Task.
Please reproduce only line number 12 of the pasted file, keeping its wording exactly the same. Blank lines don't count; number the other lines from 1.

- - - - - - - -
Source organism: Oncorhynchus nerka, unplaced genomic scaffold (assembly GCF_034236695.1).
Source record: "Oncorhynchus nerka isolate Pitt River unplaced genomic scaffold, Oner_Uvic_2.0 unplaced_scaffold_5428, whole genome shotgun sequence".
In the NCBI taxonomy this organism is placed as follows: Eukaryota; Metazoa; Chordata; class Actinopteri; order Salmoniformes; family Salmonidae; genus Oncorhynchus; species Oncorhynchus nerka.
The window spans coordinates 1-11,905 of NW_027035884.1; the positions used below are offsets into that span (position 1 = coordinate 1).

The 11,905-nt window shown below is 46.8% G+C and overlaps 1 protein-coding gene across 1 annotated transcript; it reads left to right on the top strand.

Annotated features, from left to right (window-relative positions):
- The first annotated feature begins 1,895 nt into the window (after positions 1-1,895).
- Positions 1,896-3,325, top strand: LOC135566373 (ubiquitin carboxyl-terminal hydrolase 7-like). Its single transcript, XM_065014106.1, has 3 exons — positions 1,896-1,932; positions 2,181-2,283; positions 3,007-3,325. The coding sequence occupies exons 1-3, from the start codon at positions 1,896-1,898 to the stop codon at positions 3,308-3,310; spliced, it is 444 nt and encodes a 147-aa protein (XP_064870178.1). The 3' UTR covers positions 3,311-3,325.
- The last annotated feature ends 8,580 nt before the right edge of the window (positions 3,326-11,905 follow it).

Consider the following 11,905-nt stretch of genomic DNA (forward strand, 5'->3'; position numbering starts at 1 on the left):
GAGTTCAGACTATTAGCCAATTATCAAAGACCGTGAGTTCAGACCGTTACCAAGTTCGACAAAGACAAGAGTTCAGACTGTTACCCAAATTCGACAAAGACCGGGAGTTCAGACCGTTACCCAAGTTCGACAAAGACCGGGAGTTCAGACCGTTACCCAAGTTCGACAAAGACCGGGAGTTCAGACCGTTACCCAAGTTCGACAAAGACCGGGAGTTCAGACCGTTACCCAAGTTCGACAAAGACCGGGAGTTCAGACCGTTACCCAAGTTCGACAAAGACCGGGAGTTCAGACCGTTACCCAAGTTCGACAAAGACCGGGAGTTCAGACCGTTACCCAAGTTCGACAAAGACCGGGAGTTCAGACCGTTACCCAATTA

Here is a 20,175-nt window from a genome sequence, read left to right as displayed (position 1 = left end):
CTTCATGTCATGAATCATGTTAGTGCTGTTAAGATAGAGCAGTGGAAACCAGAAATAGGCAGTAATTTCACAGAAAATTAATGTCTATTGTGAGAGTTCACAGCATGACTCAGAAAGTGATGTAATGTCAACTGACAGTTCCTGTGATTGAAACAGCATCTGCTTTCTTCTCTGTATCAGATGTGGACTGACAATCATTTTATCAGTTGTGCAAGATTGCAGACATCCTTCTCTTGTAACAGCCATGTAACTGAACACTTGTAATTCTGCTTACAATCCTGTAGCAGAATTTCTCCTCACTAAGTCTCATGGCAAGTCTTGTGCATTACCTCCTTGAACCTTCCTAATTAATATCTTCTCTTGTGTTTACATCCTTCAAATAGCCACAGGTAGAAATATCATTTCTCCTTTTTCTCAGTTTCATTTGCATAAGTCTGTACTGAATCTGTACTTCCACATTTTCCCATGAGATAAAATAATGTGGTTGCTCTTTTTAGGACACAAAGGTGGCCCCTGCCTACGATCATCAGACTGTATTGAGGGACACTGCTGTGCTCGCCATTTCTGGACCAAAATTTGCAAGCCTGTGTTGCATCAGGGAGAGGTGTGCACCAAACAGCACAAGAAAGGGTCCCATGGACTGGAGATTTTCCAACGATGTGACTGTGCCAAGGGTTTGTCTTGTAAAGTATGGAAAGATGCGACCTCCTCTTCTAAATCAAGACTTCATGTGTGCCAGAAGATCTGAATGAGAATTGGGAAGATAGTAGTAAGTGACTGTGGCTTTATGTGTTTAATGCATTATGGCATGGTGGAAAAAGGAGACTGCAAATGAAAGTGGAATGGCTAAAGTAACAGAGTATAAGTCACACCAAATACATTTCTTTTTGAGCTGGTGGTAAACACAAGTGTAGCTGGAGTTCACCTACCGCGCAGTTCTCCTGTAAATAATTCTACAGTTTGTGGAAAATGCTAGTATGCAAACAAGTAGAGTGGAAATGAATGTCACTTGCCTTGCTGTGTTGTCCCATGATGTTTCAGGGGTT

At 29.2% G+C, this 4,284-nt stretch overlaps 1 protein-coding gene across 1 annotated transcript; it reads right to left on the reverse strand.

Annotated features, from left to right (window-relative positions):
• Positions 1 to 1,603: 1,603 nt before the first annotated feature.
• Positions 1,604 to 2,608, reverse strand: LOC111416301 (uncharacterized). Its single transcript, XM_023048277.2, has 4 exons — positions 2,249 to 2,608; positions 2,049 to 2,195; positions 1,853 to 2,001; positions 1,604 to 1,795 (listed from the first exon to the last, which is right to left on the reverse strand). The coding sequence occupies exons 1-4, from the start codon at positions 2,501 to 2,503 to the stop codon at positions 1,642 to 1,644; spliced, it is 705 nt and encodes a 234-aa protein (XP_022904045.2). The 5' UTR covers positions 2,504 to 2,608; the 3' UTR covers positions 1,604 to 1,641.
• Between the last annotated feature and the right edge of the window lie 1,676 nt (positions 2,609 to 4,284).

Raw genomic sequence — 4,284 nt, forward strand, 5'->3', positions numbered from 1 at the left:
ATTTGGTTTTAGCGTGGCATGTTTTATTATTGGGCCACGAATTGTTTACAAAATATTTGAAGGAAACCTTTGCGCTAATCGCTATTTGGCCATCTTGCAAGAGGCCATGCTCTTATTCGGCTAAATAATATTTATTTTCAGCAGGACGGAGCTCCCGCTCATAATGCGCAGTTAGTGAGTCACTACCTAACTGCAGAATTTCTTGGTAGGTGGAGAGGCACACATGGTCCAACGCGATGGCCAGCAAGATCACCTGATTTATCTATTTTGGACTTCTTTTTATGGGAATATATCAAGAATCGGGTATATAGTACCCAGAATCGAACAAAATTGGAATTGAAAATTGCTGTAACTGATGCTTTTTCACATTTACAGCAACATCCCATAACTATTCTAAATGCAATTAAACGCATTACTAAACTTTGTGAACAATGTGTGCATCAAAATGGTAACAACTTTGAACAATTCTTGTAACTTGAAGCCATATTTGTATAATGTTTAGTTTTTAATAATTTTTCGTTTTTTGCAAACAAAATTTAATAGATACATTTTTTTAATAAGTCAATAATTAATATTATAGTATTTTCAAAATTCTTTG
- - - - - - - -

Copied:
Here is a 20,175-nt window from a genome sequence, read left to right as displayed (position 1 = left end):